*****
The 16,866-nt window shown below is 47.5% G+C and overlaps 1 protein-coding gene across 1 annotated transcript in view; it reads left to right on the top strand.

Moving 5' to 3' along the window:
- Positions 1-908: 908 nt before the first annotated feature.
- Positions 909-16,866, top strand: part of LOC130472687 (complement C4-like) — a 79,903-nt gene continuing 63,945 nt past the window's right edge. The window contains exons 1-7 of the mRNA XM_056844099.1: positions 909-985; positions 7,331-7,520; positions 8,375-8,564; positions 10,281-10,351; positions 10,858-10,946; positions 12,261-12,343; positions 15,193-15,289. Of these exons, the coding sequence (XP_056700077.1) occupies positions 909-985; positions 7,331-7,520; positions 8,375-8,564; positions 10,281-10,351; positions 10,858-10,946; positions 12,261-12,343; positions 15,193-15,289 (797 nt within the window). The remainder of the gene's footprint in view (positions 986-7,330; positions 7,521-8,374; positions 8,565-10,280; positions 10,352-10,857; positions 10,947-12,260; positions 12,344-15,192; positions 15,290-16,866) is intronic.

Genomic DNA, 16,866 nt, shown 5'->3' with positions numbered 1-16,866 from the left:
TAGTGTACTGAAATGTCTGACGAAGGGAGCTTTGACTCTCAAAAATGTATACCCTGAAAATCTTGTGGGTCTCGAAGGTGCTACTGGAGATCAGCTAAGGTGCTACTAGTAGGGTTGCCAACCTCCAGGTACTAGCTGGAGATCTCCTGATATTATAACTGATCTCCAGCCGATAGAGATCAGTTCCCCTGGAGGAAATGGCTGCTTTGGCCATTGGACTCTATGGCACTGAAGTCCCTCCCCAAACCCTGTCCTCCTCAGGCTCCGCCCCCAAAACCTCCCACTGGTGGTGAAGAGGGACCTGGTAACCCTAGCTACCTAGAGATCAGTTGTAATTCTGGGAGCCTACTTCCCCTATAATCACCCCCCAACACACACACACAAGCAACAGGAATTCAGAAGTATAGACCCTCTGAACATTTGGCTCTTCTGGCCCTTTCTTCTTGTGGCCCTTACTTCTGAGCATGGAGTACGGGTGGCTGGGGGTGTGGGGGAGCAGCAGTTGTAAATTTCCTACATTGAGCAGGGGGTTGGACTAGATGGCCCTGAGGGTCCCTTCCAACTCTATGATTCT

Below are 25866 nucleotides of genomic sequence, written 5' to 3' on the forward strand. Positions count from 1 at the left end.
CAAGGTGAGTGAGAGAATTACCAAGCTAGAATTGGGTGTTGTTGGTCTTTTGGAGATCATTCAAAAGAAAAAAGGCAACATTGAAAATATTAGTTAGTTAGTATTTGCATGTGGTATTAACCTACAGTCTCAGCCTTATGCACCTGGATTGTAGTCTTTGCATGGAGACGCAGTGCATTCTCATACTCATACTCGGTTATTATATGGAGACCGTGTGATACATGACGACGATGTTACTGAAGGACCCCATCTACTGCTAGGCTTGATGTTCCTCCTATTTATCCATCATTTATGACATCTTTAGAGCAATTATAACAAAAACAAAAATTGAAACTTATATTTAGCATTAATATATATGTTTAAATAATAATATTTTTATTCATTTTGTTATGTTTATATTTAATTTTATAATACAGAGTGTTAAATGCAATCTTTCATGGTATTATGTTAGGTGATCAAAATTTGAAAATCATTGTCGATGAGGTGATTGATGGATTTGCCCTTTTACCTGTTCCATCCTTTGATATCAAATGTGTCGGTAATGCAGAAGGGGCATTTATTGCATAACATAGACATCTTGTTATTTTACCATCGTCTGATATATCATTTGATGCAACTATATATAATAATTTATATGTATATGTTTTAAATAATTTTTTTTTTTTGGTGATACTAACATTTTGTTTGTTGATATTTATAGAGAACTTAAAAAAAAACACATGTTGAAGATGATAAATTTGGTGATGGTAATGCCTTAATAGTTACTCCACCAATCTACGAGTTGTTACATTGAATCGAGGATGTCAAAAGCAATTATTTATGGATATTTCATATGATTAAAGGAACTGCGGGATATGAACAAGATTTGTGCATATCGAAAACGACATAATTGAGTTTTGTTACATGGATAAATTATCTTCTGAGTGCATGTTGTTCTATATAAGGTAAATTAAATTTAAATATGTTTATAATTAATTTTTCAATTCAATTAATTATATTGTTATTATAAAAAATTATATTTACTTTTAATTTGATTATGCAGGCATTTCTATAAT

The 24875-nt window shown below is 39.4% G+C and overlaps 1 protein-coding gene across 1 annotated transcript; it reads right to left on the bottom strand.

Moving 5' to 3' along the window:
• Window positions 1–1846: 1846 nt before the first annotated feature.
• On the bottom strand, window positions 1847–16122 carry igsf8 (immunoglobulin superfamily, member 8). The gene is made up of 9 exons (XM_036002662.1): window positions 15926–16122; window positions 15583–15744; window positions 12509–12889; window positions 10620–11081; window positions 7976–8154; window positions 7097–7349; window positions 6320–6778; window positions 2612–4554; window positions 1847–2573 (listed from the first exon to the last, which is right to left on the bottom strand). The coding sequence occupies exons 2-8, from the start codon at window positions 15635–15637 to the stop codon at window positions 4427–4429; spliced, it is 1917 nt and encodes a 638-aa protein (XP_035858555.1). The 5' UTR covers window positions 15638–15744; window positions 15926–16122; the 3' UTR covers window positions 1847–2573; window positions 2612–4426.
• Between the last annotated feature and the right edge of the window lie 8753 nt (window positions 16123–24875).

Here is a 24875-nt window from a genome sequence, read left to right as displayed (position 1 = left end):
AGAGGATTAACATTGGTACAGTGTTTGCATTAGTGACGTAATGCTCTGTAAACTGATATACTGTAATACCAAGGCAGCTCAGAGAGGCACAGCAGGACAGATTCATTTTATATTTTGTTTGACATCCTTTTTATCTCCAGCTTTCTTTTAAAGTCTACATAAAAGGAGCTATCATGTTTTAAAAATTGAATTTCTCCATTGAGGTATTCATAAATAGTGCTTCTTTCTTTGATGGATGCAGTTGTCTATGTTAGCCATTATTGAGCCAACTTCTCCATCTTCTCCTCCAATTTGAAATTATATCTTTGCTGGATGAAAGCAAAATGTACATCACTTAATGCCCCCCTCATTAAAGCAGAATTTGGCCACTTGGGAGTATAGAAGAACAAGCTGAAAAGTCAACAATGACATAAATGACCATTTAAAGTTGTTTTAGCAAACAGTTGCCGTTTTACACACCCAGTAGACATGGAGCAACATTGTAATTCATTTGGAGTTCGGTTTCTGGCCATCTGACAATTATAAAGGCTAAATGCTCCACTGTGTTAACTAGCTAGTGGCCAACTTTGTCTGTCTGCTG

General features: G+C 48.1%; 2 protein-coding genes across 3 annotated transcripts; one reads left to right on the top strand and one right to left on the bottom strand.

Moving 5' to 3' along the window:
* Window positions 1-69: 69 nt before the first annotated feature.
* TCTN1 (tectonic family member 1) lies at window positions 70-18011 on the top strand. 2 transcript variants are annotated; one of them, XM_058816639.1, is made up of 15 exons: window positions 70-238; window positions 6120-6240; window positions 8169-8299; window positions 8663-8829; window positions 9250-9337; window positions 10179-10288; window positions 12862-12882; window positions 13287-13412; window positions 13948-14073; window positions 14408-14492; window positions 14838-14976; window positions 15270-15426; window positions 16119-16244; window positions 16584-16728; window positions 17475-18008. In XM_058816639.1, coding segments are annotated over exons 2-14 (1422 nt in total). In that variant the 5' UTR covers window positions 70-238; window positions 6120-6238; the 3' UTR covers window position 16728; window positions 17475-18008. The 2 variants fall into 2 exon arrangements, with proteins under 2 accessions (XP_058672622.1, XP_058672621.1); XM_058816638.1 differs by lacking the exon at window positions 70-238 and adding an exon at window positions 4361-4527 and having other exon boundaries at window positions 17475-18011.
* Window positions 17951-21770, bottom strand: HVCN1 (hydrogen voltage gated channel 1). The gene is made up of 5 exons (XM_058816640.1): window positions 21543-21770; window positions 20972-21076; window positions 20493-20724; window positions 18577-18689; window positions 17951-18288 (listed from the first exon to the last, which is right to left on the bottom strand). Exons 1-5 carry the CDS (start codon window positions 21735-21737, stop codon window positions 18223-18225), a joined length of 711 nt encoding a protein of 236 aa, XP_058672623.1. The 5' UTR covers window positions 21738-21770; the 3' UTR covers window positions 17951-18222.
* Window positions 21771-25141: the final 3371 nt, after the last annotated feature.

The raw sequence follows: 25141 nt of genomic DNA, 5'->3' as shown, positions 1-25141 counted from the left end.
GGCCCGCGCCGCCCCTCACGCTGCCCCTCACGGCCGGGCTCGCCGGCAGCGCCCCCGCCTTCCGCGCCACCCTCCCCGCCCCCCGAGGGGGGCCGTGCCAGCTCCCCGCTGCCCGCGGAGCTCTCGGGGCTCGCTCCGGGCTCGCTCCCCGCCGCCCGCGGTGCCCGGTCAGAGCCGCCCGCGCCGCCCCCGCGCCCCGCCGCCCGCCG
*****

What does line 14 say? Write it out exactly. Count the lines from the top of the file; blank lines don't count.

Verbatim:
Here is a 24875-nt window from a genome sequence, read left to right as displayed (position 1 = left end):